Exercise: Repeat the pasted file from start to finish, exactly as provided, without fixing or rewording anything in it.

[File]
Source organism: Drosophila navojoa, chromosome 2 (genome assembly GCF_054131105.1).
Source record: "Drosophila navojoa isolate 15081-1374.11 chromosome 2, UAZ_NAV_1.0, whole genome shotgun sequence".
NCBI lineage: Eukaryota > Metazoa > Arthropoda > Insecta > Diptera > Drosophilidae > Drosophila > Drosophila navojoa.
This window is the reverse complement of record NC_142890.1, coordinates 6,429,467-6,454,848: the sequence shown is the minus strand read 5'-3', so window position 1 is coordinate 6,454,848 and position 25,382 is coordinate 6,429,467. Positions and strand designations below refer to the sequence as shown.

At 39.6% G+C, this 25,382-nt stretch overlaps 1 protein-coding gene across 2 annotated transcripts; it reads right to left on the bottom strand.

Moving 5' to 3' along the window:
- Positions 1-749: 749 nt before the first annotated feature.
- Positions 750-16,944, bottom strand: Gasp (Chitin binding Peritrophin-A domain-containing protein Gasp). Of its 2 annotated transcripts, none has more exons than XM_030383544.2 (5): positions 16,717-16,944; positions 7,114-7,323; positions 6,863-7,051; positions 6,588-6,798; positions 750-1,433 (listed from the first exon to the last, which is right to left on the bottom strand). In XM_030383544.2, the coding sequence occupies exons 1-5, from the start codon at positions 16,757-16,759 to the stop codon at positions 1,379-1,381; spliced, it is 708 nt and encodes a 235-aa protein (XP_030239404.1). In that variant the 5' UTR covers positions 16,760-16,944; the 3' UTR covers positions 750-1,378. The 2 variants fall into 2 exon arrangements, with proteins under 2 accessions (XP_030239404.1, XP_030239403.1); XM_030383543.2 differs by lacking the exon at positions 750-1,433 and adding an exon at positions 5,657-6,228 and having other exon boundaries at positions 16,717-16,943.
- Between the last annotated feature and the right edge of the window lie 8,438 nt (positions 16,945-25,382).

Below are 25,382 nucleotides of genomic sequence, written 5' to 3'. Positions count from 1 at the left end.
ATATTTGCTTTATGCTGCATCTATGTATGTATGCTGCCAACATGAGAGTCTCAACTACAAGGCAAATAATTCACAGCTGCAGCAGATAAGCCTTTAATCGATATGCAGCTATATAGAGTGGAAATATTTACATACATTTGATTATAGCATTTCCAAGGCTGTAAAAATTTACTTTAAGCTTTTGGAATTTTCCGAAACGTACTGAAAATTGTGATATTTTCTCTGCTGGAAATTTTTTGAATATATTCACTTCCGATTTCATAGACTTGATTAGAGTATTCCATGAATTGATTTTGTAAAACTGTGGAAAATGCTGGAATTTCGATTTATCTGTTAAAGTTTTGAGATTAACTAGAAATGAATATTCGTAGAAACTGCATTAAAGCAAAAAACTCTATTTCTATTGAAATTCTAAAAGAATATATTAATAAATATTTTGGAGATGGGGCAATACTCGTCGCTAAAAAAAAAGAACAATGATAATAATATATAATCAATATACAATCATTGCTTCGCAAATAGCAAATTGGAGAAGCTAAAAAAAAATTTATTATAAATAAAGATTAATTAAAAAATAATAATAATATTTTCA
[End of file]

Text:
Source organism: Drosophila navojoa, chromosome 2 (genome assembly GCF_054131105.1).
Source record: "Drosophila navojoa isolate 15081-1374.11 chromosome 2, UAZ_NAV_1.0, whole genome shotgun sequence".
NCBI lineage: Eukaryota > Metazoa > Arthropoda > Insecta > Diptera > Drosophilidae > Drosophila > Drosophila navojoa.
This window is the reverse complement of record NC_142890.1, coordinates 6,429,467-6,454,848: the sequence shown is the minus strand read 5'-3', so window position 1 is coordinate 6,454,848 and position 25,382 is coordinate 6,429,467. Positions and strand designations below refer to the sequence as shown.

At 39.6% G+C, this 25,382-nt stretch overlaps 1 protein-coding gene across 2 annotated transcripts; it reads right to left on the bottom strand.

Moving 5' to 3' along the window:
- Positions 1-749: 749 nt before the first annotated feature.
- Positions 750-16,944, bottom strand: Gasp (Chitin binding Peritrophin-A domain-containing protein Gasp). Of its 2 annotated transcripts, none has more exons than XM_030383544.2 (5): positions 16,717-16,944; positions 7,114-7,323; positions 6,863-7,051; positions 6,588-6,798; positions 750-1,433 (listed from the first exon to the last, which is right to left on the bottom strand). In XM_030383544.2, the coding sequence occupies exons 1-5, from the start codon at positions 16,757-16,759 to the stop codon at positions 1,379-1,381; spliced, it is 708 nt and encodes a 235-aa protein (XP_030239404.1). In that variant the 5' UTR covers positions 16,760-16,944; the 3' UTR covers positions 750-1,378. The 2 variants fall into 2 exon arrangements, with proteins under 2 accessions (XP_030239404.1, XP_030239403.1); XM_030383543.2 differs by lacking the exon at positions 750-1,433 and adding an exon at positions 5,657-6,228 and having other exon boundaries at positions 16,717-16,943.
- Between the last annotated feature and the right edge of the window lie 8,438 nt (positions 16,945-25,382).

Below are 25,382 nucleotides of genomic sequence, written 5' to 3'. Positions count from 1 at the left end.
ATATTTGCTTTATGCTGCATCTATGTATGTATGCTGCCAACATGAGAGTCTCAACTACAAGGCAAATAATTCACAGCTGCAGCAGATAAGCCTTTAATCGATATGCAGCTATATAGAGTGGAAATATTTACATACATTTGATTATAGCATTTCCAAGGCTGTAAAAATTTACTTTAAGCTTTTGGAATTTTCCGAAACGTACTGAAAATTGTGATATTTTCTCTGCTGGAAATTTTTTGAATATATTCACTTCCGATTTCATAGACTTGATTAGAGTATTCCATGAATTGATTTTGTAAAACTGTGGAAAATGCTGGAATTTCGATTTATCTGTTAAAGTTTTGAGATTAACTAGAAATGAATATTCGTAGAAACTGCATTAAAGCAAAAAACTCTATTTCTATTGAAATTCTAAAAGAATATATTAATAAATATTTTGGAGATGGGGCAATACTCGTCGCTAAAAAAAAAGAACAATGATAATAATATATAATCAATATACAATCATTGCTTCGCAAATAGCAAATTGGAGAAGCTAAAAAAAAATTTATTATAAATAAAGATTAATTAAAAAATAATAATAATATTTTCA